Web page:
Asbestos Industry

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Little was known about asbestos until the late 1970s, when cases of mesothelioma and asbestosis skyrocketed in the United States. Asbestos is a fibrous mineral found naturally in the environment. Its thermal resistant, indestructible characteristics made it useful in the business world. The substance was used for insulation purposes in walls and was commonly placed around electrical wires. In an effort to submit to labor union demands to provide better fire regulations, many business owners purchased fire resistant clothing comprised of these hazardous fibers. Pipes, vinyl tiles, and other fabrics also contained the mineral. It was deemed a miracle substance for people in need of cheap, heat resistant material that could withstand constant wear and tear from everyday use.

Asbestos proved to be more problematic than helpful. Over the years, as workers continued to breathe and accidentally ingest the fibers, the lungs, abdominal cavities, and other body parts were being damaged. Asbestos is a long, flexible structure, easily lodged into sensitive tissues surrounding the internal organs. When this has occurred over an extensive period of time, a person risks developing mesothelioma, a malignant cancer associated with this substance, or asbestosis, a chronic inflammation of the lungs caused by scar tissue from asbestos. The prognosis for these diseases is usually terminal, and there are few treatments available to halt their progression.

Susceptibility to these diseases depends, almost always, on one\'s occupation. Asbestos-related diseases can be traced back to specific industries, which commonly used the substance. As such, mesothelioma and asbestosis are deemed occupational diseases because contact most often occurs at the workplace. After World War Two, asbestos was used heavily in industries because of its world renowned characteristics. Automobile industries began using asbestos in brake pads and clutches in an effort to reduce friction. Construction is one of the most common industries to use asbestos. Roofing materials, tiles, and cements all contained the substance. Although the United States Navy was well equipped with the best ships possible, shipyards were typically highly concentrated with asbestos. Boiler rooms and steam pipes were resistant to fires as they were lined with the material. Few understood the dangers and detrimental side effects that would later develop from asbestos products.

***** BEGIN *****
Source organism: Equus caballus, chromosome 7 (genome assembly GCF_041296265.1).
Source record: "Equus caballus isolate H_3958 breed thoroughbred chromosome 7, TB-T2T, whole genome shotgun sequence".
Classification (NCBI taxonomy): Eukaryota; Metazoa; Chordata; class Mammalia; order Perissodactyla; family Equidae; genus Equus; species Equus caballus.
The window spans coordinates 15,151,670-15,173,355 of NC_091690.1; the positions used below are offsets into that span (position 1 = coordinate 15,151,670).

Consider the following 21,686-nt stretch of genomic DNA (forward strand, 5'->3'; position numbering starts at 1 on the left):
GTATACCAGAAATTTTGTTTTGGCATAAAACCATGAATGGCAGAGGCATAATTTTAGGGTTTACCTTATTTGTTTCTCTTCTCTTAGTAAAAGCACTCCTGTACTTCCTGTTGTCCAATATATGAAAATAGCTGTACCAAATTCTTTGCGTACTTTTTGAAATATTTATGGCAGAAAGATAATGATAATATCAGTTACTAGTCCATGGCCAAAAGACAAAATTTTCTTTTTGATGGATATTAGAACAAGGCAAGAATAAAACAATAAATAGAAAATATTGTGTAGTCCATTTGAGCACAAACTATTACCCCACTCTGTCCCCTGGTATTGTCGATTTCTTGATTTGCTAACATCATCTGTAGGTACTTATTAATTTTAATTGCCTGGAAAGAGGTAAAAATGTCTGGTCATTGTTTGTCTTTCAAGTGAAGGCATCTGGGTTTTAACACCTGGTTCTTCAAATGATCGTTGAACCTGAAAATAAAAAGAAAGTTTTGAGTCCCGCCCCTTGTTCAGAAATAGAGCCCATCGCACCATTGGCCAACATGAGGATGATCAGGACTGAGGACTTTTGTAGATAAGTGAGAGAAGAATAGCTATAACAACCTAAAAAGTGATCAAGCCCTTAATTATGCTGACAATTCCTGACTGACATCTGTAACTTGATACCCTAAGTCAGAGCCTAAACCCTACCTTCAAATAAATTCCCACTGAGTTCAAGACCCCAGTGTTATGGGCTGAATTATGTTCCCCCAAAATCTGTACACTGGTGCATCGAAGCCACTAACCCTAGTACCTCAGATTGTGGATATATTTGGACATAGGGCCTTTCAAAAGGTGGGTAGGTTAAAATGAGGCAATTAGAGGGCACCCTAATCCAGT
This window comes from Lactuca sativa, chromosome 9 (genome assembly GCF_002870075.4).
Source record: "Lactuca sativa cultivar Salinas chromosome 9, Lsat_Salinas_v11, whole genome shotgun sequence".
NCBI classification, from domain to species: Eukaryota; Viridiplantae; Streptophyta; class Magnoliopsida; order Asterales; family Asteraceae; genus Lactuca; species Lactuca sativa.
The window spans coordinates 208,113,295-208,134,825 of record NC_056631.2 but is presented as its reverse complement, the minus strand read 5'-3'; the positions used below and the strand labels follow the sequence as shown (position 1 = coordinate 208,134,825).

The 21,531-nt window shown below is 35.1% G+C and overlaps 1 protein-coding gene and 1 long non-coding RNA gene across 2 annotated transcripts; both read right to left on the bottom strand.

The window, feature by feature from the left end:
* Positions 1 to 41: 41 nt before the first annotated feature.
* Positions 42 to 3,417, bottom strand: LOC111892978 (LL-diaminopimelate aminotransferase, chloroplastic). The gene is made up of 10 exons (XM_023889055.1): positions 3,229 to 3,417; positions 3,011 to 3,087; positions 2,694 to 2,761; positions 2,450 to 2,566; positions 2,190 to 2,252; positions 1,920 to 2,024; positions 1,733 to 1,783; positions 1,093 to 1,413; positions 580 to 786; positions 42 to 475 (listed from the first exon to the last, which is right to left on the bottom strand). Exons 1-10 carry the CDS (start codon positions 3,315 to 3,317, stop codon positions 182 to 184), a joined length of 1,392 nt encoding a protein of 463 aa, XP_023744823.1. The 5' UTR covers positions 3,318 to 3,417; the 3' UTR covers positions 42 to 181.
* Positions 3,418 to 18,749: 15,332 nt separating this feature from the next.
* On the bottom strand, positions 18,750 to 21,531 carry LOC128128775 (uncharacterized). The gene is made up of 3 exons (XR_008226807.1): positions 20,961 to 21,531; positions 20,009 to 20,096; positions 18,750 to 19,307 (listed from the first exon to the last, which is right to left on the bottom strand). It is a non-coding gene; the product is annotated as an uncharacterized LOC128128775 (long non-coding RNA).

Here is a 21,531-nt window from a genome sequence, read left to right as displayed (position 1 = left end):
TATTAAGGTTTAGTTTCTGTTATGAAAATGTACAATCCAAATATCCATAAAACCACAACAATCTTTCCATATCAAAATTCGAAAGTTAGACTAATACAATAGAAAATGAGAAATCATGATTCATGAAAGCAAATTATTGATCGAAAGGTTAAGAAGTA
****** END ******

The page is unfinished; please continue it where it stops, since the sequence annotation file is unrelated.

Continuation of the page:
Asbestos is still used today, particularly in older houses built before 1980. These houses may contain textured paints, siding, insulation, floor boards, or wood burning stoves, all which have been known to contain abnormally high levels of asbestos. When these substances are heating, dust particles can cause serious, life-altering damage. However, legislative reforms have increased public awareness of the substance. As a result, states are enforcing inspection regulations for businesses and reform movements for the removal of asbestos in public facilities. People are more consciously aware of the need to have inspections conducted regularly in their homes.

Business owners were informed of the dangers of asbestos since the late 1970s. At this point, the connections between asbestos and mesothelioma were confirmed. Although there were no laws put in place regarding employee safety, many took these new findings seriously. An overwhelming majority, however, ignored health department suggestions to have the substance removed, causing long-term consequences for employees. Consequently, many of these negligent business owners are facing lawsuits for person injuries related to asbestos exposure. Widow are claiming unlawful death suits, and employers are forced to provide settlements to victims.

If you feel you might be eligible for compensation, contact an asbestos attorney right away to handle the legalities for you. It is a lengthy process, but once a settlement has been reached, you are likely to be thankful you took those critical steps. An attorney who is experienced in this field can uphold your rights in court and guarantee reasonable compensation for the financial well-being of your family when you are no longer able to care for them.


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